Facebook has agreed to provide Congress with the 3,000 ads paid for by suspected Russian trolls.
“After an extensive legal and policy review, today we are announcing that we will also share these ads with congressional investigators,” Facebook general counsel Colin Stretch said in a statement. “We believe it is vitally important that government authorities have the information they need to deliver to the public a full assessment of what happened in the 2016 election.”
Though Facebook had previously released the ads to Special Counsel Robert Mueller when presented with a warrant, they have refused to make these ads public citing company policy.
After denying for months that any Russian entities purchased ads on Facebook during last year’s election, the social media giant has admitted that it belatedly discovered that some 470 phony accounts linked to a shadowy St. Petersburg media firm with ties to the Kremlin. The firm allegedly placed ads on highly charged issues in American politics, such as LGBT and gun rights — ads that in some cases explicitly mentioned Donald Trump, Hillary Clinton and the 2016 election.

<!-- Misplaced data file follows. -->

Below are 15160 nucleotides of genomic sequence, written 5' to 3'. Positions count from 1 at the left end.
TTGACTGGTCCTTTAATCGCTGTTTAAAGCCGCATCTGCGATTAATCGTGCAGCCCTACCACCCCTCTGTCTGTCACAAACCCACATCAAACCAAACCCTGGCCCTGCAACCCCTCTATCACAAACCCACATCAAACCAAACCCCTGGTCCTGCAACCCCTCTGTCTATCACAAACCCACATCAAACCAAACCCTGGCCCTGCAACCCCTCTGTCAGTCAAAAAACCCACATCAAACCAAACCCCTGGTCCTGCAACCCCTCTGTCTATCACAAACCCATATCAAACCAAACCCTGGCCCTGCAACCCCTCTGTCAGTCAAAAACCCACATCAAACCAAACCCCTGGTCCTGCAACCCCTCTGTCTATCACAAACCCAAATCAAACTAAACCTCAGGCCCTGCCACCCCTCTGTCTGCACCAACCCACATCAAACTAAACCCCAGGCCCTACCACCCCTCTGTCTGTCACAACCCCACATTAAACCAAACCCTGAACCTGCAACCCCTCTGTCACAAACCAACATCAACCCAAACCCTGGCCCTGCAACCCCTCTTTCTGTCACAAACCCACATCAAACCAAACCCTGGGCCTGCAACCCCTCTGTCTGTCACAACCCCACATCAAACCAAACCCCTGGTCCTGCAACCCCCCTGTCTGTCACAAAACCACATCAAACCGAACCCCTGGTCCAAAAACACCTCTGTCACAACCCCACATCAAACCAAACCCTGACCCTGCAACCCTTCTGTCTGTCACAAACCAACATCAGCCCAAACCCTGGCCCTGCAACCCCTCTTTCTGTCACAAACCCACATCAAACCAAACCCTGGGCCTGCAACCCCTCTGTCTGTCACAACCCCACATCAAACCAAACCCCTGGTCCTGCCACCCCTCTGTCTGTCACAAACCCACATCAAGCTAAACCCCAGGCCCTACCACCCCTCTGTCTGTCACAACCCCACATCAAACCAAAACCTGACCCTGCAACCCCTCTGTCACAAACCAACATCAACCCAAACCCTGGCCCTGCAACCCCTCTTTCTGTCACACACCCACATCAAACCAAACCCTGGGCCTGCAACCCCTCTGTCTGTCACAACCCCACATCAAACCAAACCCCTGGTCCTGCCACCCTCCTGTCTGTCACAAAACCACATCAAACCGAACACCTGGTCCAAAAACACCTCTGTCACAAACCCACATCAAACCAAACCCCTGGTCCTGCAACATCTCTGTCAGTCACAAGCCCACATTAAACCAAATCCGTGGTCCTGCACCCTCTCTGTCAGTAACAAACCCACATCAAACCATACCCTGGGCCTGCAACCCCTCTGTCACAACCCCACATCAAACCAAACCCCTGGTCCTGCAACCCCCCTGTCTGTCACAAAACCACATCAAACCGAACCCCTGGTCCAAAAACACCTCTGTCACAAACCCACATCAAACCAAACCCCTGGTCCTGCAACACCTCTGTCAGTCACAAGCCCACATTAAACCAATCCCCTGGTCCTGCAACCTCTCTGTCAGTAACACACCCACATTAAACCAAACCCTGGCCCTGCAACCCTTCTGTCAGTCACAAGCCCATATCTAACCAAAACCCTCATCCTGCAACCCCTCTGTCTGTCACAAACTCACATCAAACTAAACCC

Without the ads becoming public, along with information from Facebook on how the ads were deployed, it’s impossible for Americans to determine how many of the online ads they saw during the election cycle were actually propaganda generated in Moscow.
With the ads being presented to congressional investigators as well as Mueller, it becomes more likely that this information will eventually become public. While studies indicated that many of the stories that circulated on Facebook in the closing days of the campaign were sourced from fake sites set up by Russian propaganda providers, it’s not clear what percentage of Facebook’s political ads also came from these sources.
This is a Creative Commons article. The original version of this article appeared here.